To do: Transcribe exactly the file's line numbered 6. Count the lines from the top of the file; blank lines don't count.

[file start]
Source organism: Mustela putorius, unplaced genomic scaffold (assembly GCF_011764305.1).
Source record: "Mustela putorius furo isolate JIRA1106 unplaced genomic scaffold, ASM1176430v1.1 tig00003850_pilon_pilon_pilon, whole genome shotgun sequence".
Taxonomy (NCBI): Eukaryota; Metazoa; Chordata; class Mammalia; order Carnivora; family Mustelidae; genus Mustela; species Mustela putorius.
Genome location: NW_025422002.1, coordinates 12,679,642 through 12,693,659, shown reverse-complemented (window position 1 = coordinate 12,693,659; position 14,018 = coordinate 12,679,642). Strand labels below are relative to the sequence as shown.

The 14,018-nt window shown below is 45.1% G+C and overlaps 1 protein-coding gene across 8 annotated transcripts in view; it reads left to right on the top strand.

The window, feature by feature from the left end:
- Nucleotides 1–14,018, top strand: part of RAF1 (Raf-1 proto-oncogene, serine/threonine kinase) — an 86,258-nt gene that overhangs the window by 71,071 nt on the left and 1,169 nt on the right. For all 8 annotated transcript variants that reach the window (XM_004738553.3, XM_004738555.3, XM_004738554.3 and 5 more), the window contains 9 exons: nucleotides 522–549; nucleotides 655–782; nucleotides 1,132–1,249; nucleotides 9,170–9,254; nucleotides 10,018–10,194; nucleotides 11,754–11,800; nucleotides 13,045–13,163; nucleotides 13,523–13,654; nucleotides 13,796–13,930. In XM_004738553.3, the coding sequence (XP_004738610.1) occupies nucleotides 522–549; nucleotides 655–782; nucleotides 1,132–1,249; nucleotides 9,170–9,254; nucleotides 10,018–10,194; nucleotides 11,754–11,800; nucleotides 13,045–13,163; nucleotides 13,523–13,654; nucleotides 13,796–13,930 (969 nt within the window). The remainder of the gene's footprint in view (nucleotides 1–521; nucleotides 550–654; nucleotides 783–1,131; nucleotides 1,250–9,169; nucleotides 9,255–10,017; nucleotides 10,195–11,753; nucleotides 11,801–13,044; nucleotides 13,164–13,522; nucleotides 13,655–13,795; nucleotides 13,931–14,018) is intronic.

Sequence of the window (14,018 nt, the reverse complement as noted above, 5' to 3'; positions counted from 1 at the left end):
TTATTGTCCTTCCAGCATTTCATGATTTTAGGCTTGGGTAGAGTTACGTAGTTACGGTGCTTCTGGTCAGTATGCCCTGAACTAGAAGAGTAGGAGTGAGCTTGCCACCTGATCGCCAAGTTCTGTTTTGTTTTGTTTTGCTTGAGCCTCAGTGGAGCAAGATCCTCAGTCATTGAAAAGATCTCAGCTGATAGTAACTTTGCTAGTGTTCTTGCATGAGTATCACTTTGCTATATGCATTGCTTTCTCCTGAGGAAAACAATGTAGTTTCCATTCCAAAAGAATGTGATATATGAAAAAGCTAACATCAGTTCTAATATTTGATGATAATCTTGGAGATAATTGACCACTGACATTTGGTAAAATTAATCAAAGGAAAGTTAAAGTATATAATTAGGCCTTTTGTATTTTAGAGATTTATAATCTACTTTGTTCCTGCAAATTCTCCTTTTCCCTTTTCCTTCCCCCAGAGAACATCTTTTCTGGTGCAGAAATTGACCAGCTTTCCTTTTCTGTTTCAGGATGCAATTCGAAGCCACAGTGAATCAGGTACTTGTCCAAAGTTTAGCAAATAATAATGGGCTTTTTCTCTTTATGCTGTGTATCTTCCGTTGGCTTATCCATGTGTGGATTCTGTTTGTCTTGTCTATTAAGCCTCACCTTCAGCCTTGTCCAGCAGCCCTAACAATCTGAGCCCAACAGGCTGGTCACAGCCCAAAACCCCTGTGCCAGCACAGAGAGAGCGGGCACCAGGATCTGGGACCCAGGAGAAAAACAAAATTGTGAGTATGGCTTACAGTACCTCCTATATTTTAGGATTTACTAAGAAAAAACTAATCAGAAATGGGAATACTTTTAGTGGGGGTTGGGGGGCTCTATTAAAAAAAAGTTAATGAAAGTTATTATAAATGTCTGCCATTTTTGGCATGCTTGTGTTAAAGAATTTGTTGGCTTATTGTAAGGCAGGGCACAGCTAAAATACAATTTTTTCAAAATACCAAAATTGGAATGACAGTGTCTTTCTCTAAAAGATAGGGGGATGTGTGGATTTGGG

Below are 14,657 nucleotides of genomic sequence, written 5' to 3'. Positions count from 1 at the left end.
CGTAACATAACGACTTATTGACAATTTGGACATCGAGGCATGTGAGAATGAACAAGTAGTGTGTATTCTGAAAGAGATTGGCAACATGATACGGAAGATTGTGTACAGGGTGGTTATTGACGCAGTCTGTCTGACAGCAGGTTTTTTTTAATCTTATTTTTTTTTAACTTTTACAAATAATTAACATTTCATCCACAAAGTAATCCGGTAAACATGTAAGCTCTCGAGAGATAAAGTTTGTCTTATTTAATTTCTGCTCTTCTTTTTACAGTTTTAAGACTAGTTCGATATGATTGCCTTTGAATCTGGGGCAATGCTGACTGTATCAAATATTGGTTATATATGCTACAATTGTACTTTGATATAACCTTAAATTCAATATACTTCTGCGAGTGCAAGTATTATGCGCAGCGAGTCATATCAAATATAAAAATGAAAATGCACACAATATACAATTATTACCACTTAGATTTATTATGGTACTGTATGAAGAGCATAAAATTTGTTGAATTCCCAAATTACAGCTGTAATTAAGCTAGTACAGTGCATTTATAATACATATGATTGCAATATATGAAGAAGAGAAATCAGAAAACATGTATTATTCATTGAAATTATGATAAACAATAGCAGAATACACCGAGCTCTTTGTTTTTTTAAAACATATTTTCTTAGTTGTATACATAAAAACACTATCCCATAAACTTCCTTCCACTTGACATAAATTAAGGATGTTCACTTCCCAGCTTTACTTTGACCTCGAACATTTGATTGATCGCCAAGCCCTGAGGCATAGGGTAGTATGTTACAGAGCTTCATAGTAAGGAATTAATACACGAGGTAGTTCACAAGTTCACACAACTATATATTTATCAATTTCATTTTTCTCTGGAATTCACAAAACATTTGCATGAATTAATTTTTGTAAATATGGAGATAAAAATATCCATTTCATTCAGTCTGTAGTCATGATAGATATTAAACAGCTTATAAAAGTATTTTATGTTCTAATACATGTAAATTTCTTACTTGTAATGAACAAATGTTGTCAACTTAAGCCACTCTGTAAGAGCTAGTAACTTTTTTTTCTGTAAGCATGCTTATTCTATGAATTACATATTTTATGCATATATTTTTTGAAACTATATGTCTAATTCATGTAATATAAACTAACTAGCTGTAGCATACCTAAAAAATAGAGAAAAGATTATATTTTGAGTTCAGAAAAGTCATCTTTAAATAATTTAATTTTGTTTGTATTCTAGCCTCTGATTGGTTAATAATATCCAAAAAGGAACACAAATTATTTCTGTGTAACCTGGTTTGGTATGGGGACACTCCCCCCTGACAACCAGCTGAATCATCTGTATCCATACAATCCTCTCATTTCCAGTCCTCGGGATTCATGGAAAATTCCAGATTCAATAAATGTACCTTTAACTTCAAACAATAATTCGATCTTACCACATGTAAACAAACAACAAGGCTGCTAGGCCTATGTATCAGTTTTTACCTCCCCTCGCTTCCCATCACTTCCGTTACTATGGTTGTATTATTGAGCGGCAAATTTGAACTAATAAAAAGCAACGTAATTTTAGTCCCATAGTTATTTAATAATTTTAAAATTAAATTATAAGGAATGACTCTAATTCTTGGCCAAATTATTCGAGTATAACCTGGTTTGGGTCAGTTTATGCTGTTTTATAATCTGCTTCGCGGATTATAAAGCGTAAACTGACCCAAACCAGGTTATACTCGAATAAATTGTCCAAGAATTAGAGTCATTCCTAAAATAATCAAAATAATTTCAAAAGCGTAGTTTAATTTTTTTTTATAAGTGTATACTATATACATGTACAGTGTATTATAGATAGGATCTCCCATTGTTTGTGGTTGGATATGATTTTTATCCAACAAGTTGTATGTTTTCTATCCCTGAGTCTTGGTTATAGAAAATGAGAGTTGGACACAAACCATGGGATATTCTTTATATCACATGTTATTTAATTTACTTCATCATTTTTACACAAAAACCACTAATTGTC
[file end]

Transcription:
The window, feature by feature from the left end: